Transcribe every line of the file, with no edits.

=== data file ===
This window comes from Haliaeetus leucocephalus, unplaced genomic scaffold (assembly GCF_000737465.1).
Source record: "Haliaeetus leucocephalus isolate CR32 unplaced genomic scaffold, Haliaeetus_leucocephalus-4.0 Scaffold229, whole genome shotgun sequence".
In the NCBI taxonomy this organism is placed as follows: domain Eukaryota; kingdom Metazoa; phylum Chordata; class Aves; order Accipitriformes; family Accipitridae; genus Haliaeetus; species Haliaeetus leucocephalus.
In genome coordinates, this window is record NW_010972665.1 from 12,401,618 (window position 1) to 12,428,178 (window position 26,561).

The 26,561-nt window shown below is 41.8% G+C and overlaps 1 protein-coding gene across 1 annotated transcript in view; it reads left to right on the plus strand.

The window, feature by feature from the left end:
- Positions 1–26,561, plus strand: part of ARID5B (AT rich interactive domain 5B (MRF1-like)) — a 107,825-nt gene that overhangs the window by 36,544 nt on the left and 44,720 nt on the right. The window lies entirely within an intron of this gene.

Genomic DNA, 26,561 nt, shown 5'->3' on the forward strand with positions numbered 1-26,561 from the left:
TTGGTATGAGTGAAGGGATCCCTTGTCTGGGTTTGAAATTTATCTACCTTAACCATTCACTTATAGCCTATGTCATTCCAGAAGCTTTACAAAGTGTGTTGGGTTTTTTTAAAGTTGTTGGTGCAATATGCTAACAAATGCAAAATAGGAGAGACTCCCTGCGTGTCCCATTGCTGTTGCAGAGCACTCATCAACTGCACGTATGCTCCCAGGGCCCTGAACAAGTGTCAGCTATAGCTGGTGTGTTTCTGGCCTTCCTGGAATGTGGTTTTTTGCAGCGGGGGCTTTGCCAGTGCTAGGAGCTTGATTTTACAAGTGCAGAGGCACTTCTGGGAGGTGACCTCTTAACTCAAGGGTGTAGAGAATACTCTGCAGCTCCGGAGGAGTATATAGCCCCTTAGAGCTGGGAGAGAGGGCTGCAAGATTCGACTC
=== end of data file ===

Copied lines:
This window comes from Haliaeetus leucocephalus, unplaced genomic scaffold (assembly GCF_000737465.1).
Source record: "Haliaeetus leucocephalus isolate CR32 unplaced genomic scaffold, Haliaeetus_leucocephalus-4.0 Scaffold229, whole genome shotgun sequence".
In the NCBI taxonomy this organism is placed as follows: domain Eukaryota; kingdom Metazoa; phylum Chordata; class Aves; order Accipitriformes; family Accipitridae; genus Haliaeetus; species Haliaeetus leucocephalus.
In genome coordinates, this window is record NW_010972665.1 from 12,401,618 (window position 1) to 12,428,178 (window position 26,561).

The 26,561-nt window shown below is 41.8% G+C and overlaps 1 protein-coding gene across 1 annotated transcript in view; it reads left to right on the plus strand.

The window, feature by feature from the left end:
- Positions 1–26,561, plus strand: part of ARID5B (AT rich interactive domain 5B (MRF1-like)) — a 107,825-nt gene that overhangs the window by 36,544 nt on the left and 44,720 nt on the right. The window lies entirely within an intron of this gene.

Genomic DNA, 26,561 nt, shown 5'->3' on the forward strand with positions numbered 1-26,561 from the left:
TTGGTATGAGTGAAGGGATCCCTTGTCTGGGTTTGAAATTTATCTACCTTAACCATTCACTTATAGCCTATGTCATTCCAGAAGCTTTACAAAGTGTGTTGGGTTTTTTTAAAGTTGTTGGTGCAATATGCTAACAAATGCAAAATAGGAGAGACTCCCTGCGTGTCCCATTGCTGTTGCAGAGCACTCATCAACTGCACGTATGCTCCCAGGGCCCTGAACAAGTGTCAGCTATAGCTGGTGTGTTTCTGGCCTTCCTGGAATGTGGTTTTTTGCAGCGGGGGCTTTGCCAGTGCTAGGAGCTTGATTTTACAAGTGCAGAGGCACTTCTGGGAGGTGACCTCTTAACTCAAGGGTGTAGAGAATACTCTGCAGCTCCGGAGGAGTATATAGCCCCTTAGAGCTGGGAGAGAGGGCTGCAAGATTCGACTC